A Christian author (Around Our Town, 2011) recounts her career as a child-protective social worker in this memoir.
Skinner—a wife and mother, a former teacher, and a former foster parent—learned in the 1990s that there was a need for mentors of inexperienced parents, and she decided that she could help. She was ultimately hired as a full-time social worker, and she spent 23 years, in the states of Texas and Arkansas, specializing in foster and adoptive placements; along the way, she investigated physical and sexual abuse cases and led group-therapy sessions for male sex offenders. Skinner calls her memories her “cleansing breaths,” and as she recounts them, she describes how her own personality quirks and reliance on prayer guided and complicated her job. Her career took her in unexpected directions and often placed her at odds with the bureaucracy of child protective services and the attorneys appointed to represent the children. She recounts many triumphs, however, such as taking underfed children to McDonald’s for the first time, getting a violent child to trust her, and urging a mother to face the truth about a stepfather’s abuse. But the deeply religious author also admits that she “struggled” with the notion of placing children in non-Christian homes—which, for her, even included those of Mormons; even so, she still managed to form a good working relationship with a Wiccan group facilitator. Black-and-white drawings by Skinner’s daughter accompany most of the 12 chapters, and sidebars delve deeper into professional jargon and on-the-job observations. Skinner, a conservative Christian, emerges in the text as a compassionate, fair-minded professional who made placements based on what she thought was the best possible outcome for the children. She also has much to say about what she sees as counterproductive policies and bureaucratic red tape and also how TV programs, such as Judging Amy, have misled the public about her profession. At times, her folksy style moves at a slow pace, and she occasionally unnecessarily repeats herself. However, she’s scrupulous to admit her personal biases and acknowledge the times when her sympathies affected her judgments.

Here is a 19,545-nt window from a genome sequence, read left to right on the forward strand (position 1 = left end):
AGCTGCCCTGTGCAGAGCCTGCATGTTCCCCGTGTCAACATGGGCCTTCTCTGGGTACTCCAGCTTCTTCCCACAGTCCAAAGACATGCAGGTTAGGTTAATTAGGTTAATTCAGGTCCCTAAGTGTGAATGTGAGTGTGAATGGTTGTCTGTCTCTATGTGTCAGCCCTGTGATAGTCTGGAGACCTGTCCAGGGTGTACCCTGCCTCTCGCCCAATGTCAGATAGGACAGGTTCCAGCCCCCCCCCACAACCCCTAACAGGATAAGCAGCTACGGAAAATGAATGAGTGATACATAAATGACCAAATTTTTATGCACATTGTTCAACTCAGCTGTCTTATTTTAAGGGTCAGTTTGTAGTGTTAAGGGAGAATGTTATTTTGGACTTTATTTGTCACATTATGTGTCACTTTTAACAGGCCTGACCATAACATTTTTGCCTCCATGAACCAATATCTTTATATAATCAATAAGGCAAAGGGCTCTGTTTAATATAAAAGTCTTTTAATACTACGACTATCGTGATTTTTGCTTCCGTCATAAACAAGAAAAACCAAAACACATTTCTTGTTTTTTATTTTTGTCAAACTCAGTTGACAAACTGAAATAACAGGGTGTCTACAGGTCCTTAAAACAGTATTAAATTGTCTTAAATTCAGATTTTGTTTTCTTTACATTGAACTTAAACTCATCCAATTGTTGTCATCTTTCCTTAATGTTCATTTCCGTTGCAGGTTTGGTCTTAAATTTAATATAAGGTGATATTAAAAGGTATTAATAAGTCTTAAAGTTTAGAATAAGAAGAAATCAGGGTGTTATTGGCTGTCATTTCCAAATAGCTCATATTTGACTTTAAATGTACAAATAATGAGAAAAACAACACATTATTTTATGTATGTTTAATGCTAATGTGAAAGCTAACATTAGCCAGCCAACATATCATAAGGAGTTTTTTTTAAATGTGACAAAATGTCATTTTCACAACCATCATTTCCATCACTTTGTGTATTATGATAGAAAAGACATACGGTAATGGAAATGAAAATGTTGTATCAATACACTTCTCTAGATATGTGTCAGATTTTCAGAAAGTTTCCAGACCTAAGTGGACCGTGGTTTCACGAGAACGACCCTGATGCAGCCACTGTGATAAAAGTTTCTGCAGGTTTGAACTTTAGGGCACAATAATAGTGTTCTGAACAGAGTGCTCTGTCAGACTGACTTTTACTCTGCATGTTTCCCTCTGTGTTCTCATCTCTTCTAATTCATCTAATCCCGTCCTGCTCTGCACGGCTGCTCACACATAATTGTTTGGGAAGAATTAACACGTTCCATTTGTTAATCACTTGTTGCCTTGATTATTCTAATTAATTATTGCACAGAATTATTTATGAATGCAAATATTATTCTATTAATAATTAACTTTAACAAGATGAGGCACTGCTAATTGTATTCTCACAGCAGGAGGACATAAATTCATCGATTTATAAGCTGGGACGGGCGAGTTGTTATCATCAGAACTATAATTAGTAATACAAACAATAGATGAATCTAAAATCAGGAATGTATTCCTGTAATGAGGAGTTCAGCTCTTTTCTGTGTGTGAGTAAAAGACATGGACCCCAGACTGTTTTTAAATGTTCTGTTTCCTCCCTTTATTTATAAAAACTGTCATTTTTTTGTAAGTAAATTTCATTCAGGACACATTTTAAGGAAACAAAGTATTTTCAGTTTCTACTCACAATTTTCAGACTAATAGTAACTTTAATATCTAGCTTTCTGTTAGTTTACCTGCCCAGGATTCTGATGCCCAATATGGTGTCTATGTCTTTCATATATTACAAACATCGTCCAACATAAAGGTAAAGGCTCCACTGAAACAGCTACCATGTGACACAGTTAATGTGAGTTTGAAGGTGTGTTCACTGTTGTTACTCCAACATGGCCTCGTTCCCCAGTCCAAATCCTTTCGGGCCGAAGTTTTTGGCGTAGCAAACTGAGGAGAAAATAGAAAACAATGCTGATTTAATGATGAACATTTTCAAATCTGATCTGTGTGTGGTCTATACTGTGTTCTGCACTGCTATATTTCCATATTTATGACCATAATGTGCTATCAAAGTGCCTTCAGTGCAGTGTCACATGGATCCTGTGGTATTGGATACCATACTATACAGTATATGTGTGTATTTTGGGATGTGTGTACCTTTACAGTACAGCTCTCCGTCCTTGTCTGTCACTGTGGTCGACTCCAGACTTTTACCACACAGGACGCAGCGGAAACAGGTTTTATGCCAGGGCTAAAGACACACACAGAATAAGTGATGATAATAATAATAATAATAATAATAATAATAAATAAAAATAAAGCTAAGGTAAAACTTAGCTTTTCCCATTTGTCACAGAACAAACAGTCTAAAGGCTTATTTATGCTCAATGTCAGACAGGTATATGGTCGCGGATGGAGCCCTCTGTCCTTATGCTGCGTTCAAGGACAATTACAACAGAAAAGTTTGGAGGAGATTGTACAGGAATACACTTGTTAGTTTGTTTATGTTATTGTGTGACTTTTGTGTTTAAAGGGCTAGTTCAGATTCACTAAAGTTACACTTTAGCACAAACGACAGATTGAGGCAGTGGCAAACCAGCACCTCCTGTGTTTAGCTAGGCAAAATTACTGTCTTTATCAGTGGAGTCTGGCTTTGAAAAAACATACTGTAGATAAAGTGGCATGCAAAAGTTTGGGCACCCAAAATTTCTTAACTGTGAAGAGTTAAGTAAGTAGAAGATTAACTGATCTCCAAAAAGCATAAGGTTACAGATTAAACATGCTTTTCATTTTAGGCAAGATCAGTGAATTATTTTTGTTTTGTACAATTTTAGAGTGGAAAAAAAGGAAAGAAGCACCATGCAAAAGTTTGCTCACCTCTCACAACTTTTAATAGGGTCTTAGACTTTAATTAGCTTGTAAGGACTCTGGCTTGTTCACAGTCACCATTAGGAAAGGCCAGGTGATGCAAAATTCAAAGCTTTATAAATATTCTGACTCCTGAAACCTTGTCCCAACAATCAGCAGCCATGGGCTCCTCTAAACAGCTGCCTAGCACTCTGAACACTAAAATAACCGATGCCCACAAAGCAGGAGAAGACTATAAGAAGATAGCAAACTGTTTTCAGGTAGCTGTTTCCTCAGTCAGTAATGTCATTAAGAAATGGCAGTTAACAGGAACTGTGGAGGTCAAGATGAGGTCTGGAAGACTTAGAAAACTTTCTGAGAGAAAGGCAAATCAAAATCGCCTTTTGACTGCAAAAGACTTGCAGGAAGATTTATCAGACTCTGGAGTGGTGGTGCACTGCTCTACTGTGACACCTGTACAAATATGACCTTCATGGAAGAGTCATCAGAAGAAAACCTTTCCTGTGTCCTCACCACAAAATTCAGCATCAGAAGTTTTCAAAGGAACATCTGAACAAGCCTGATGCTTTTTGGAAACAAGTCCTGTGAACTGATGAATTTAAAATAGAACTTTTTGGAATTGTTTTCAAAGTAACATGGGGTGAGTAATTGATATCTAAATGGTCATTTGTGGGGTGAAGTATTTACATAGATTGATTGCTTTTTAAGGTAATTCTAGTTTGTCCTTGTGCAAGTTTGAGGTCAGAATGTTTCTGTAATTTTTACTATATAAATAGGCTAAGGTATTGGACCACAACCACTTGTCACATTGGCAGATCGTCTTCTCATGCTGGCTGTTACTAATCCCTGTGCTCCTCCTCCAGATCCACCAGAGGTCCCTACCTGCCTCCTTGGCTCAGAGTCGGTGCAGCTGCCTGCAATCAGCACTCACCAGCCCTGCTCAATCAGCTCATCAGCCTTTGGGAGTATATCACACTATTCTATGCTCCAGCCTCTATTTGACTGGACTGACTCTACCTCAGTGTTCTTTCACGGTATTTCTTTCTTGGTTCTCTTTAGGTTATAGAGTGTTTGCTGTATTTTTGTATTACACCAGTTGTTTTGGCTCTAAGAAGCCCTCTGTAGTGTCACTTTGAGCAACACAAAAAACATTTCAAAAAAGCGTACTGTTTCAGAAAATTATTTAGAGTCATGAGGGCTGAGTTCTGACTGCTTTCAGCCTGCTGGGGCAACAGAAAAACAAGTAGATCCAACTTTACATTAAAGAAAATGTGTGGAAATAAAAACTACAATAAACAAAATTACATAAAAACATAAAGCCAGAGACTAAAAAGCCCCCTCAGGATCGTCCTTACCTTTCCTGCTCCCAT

A moving, valuable inside view of an often misunderstood profession.